On October 29, 1993, approximately 1015 central daylight time, a Bell 206B, N360S, was destroyed when it collided with the water and sank in the West Cameron 240 (W.C. 240) block of the Gulf of Mexico. The aircraft, owned by Offshore Logistics, Inc., leased to SeaHawk Services, Ltd., and flown by an ATP rated pilot, was on a business flight to an offshore oil production platform. Company flight following was being used and the weather had deteriorated to instrument meteorological conditions prior to the accident. The pilot was not recovered and was presumed to have died, while the two passengers were rescued with minor injuries.

According to the operator, the aircraft flew during the morning in the West Cameron area and then landed at Grand Chenier, Louisiana, about 0920, to refuel and pick up a second passenger. It then took off for a flight to a platform in the West Cameron 253 block. The passengers stated that en route, the weather deteriorated into thundershowers, heavy rain, and reduced visibility. The thunderstorms were forecast and the pilot had received a briefing. The pilot elected to divert to a rig in the West Cameron (W.C.) 192 block. After a 16 minute delay, the pilot decided to continue the flight to W.C. 253. The passengers stated that the weather again deteriorated en route and the pilot told them that he was going to divert to W.C. 240. They stated that when the aircraft got to within three miles of the platform, the weather again deteriorated. They stated the pilot made several attempts to reach the platform; however, each time, the aircraft entered what they described as squall lines and the pilot would turn around to get into the clear. Ultimately, the pilot began orbiting in a clear area and contacted the company and requested a ten minute extension on his flight plan. That was the last contact with the flight.

The passengers stated that the aircraft completed four or five 360 degree turns, during which the pilot leveled and slowed the aircraft. Both passengers indicated that the airspeed slowed to zero or near zero and the aircraft began descending. The passenger in the left front seat stated that he was concerned about their low altitude and was about to warn the pilot when a "ten to fifteen" foot sea swell struck the bottom of the aircraft. The passengers said that the aircraft immediately rolled right and impacted the water. All three occupants were able to extricate themselves, swim to the surface, and inflate their life vests. The passengers stated they all signaled to each other that they were not seriously injured, they then joined up and stayed together.

When the pilot failed to report landing on the West Cameron 253 platform and did not make his required 15 minute radio check, the dispatcher at Air Logistics, with whom SeaHawk Services had contracted for flight following services, initiated a radio and telephone search at 1030. Unable to locate the aircraft, the dispatcher notified the operator and initiated an air search using Air Logistics aircraft at 1045. Two aircraft diverted to West Cameron 253 were unable to enter the area due to weather. Ultimately, an aircraft was able to land at West Cameron 253 and reported that the missing aircraft was not there or on any of the adjoining platforms. The U. S. Coast Guard was notified of the missing aircraft at 1240 and immediately initiated an air and sea search mission. Additionally, work boats operating in the area were notified and they diverted to the search area. The air search was hampered by deteriorating weather throughout the day.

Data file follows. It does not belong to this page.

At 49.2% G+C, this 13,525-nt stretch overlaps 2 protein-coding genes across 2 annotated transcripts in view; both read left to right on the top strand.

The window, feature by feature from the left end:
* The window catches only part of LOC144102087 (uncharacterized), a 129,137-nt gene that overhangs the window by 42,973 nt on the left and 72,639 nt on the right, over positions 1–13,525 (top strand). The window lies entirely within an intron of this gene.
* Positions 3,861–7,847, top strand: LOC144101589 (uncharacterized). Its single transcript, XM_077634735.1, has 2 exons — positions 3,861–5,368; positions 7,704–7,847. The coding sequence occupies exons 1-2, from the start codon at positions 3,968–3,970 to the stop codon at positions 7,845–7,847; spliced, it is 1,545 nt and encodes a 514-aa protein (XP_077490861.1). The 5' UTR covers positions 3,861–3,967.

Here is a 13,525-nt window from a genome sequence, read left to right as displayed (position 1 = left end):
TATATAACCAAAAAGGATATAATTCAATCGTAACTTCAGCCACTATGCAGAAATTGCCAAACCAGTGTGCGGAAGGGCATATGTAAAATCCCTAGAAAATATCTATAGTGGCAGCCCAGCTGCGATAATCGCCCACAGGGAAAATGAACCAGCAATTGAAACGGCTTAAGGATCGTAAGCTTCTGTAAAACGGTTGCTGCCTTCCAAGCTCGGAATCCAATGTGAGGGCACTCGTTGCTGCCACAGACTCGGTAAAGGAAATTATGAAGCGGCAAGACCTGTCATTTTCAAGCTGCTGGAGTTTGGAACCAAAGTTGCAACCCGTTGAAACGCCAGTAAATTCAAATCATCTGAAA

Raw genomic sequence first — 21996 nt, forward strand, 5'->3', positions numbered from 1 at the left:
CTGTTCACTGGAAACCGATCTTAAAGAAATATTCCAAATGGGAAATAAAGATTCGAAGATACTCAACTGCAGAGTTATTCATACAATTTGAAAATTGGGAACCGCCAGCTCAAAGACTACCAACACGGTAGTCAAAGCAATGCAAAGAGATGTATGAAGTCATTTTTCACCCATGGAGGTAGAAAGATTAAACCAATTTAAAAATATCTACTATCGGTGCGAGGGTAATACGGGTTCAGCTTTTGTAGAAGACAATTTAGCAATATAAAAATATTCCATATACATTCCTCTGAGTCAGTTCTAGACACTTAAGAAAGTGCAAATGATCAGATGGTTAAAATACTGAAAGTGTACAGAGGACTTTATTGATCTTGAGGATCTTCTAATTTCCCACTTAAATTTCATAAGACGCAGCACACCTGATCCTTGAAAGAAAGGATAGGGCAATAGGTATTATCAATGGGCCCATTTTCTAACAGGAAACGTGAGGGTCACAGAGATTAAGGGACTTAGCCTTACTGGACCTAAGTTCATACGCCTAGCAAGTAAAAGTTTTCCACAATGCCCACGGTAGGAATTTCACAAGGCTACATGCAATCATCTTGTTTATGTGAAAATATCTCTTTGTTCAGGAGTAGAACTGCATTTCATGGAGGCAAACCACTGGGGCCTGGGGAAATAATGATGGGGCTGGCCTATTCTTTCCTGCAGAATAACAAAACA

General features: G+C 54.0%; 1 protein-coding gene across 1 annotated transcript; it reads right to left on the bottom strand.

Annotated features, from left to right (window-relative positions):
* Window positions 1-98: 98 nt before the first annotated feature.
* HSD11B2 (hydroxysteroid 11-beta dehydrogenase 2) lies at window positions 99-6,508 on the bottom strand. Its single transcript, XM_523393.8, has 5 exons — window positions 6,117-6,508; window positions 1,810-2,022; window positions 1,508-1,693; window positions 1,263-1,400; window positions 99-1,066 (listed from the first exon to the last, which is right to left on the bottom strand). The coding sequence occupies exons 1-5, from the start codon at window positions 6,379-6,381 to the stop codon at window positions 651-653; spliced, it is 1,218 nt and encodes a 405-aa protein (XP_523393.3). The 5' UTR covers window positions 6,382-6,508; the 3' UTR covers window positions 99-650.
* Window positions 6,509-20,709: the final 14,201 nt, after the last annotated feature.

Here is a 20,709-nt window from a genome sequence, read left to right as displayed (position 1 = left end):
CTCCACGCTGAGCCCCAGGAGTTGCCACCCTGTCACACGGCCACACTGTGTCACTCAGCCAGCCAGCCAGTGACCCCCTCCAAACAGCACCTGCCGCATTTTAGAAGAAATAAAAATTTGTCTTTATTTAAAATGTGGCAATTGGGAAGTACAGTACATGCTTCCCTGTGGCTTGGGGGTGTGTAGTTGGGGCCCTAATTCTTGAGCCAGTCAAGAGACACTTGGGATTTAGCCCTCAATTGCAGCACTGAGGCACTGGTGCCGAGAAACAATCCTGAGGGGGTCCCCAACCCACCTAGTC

According to the passengers, the aircraft continued to float for about five to six hours, during which time one of them attempted unsuccessfully three times to retrieve the life raft from inside the aircraft. The passenger did retrieve another life vest which he gave to the pilot for additional support. The passengers stated that it was during this time that the pilot stated "I'm sorry fella's, we had a chance to land and we didn't." He also said that he thought everything was "all over for him anyway." The passengers told him that they were all "OK" and that they needed to concentrate on survival.

After the aircraft sank, one of the passengers decided to attempt to swim to the West Cameron 240 platform which he estimated as being about two miles away. Shortly thereafter, the second passenger began swimming toward the platform, however; the pilot elected to float and await rescue. The first passenger reached the unmanned platform about three hours after setting out and was able to phone his office. The passenger on the platform was rescued by a Coast Guard cutter at 1926 and the second passenger was recovered by a work boat about 1935. The same work boat spotted the unconscious pilot face down in the water about 0128, the following morning. During the attempted recovery, the pilot's life vest came off and he sank below the surface.

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